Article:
All courses that meet the NCAA eligibility standards must be taken before graduation from high school and do not include remedial, special education, independent study, correspondence, or pass/fail courses. Grades are not weighted, even if your high school has a system of weighting certain grades.
You should take the SAT and/or ACT as a junior. If you need to repeat the test for a higher score, the NCAA will count the best individual score from multiple testing dates. Note that ACT scores reflect a sum of the four subtests, not the composite score.
There is a sliding scale for grades and test scores – the lower you are in one area the higher you need to be in the other.
Complete the forms: It is your responsibility to complete all NCAA Eligibilty Center registration items. You must arrange to send appropriate transcripts, test scores, and fees. You may waive the Eligibility Center fee if your SAT or ACT test fee was waived. You do not send your eligibility status to your college, the college must request it from the Eligibility Center.
Know your college: Ask the college about the graduation rate of its athletes, academic support services available to athletes, the redshirt policy, what position you’d be most likely to play, out-of-season practice requirements, what happens if you are injured. Your coach can help you develop questions applicable to your circumstances. Find out about financial aid in terms of scholarships vs. financial need. Ask if aid covers tuition, fees, room and board, books, etc. Usually athletic scholarships are only granted for one year and are renewable up to five times in six years (although you can only play for four seasons).
Know about recruiting rules: And be careful! You may jeopardize your eligibility if you accept any benefit inducement, letters or phone calls, or direct contact on or off campus by coaches, alumni, boosters, or other college representatives (including other athletes) except within specified timelines and under specific circumstances. You could jeopardize your amateur status by accepting payment in any form for participation in an athletic contest or for using your athletic skill for a paid TV commercial or advertisement. It is permissible to accept payment for teaching a lesson in your sport. There may be “agents” or “scouts” who want to market your athletic ability. Don’t accept gifts to you or your family that may affect your college eligibility. Don’t take drugs! That includes use of tobacco products. NCAA rules allow for regular drug testing of athletes and forbid use of tobacco products during the sports season (practice or competition). Know the transfer policies from a junior college to a four-year institution and from school to school.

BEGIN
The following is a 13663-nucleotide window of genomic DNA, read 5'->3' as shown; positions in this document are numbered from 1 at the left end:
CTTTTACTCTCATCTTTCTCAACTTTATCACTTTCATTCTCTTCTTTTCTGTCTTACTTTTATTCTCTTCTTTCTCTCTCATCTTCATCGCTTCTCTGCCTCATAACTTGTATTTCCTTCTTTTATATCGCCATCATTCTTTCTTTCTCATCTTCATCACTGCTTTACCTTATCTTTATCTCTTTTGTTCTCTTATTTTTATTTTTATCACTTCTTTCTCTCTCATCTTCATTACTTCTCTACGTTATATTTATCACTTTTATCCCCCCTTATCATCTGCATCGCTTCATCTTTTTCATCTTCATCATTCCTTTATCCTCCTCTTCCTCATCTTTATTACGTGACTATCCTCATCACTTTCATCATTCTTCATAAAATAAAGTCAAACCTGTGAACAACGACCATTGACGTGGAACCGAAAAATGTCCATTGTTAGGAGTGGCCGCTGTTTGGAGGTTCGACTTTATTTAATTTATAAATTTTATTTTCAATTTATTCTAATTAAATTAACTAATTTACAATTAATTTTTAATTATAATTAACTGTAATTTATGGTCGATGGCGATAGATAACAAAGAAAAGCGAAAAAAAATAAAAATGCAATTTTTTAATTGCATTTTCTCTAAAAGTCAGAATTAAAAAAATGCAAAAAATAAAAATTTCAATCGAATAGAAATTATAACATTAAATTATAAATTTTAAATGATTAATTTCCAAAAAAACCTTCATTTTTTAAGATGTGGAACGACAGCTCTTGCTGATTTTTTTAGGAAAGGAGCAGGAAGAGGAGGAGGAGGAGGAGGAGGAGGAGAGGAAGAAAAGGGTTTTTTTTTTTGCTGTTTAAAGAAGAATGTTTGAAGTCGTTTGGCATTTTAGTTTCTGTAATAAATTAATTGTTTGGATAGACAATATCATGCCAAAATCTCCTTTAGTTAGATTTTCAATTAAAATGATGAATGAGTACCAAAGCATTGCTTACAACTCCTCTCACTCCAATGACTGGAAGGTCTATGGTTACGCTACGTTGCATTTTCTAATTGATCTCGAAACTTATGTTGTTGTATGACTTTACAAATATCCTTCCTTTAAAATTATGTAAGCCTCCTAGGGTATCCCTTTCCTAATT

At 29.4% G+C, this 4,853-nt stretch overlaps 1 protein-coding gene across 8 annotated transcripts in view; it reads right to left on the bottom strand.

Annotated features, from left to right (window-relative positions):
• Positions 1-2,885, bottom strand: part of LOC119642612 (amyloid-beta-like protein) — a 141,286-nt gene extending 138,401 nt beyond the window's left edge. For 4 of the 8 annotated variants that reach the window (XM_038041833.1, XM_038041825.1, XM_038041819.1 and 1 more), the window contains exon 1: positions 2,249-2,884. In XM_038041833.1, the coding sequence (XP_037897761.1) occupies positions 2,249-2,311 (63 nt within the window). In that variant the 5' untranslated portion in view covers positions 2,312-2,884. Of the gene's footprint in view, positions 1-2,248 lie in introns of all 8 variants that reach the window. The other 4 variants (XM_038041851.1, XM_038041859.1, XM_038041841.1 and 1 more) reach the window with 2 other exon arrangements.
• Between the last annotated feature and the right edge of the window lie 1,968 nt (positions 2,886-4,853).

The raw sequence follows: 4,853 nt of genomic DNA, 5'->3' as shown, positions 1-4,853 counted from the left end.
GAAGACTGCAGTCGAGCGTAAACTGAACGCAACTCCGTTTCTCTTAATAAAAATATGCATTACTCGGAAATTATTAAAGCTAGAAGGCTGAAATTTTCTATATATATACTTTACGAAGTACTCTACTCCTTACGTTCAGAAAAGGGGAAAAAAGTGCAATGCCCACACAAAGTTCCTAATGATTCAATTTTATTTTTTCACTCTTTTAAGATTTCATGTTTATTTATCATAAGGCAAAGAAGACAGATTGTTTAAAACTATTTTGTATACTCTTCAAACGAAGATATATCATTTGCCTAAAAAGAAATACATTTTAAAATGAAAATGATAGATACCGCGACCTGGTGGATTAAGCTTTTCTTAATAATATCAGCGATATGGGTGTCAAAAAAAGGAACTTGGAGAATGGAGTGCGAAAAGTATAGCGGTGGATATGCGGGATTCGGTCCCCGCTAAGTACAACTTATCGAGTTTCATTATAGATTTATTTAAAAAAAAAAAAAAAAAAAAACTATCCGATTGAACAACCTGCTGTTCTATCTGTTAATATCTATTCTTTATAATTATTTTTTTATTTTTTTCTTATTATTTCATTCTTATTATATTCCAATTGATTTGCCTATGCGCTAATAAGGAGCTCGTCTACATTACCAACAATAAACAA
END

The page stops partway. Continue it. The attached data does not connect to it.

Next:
Ask questions: Your coach and counselor are better resources than friends who might or might not know the facts. If you have questions, you can always contact the NCAA Eligibility Center, P.O. Box 7136, Indianapolis, IN 46207-7136, (877) 622-2321.
The most important factor in college admissions is the academic record: grades earned and classes taken. Colleges need to ensure that the applicant will be successful at their institution and the high school record is considered an accurate representation of a student’s academic achievement and potential. Colleges are also looking to see how a student challenged herself, within the context of classes offered and opportunities available to her in high school.
After grades, colleges consider test scores (if required), the student essay(s) as part of the application, the letters of recommendation from her teachers and counselors and the extracurricular activities. Students who demonstrate depth in their activities stand out from those who may have dabbled in many different activities but not a high level. Leadership--in clubs, sports, service, etc--is also looked at favorably. For some majors, there are additional criteria used in the evaluation, for example auditions for a performing arts major or a portfolio for a visual art or architecture major.
Majors in the engineering fields usually require a higher number and level of Math classes to be considered for the program. Ultimately, for the majority of colleges, the evaluation process combines both objective and subjective information and decisions are made with each college’s institutional philosophy and priorities in that particular admission cycle.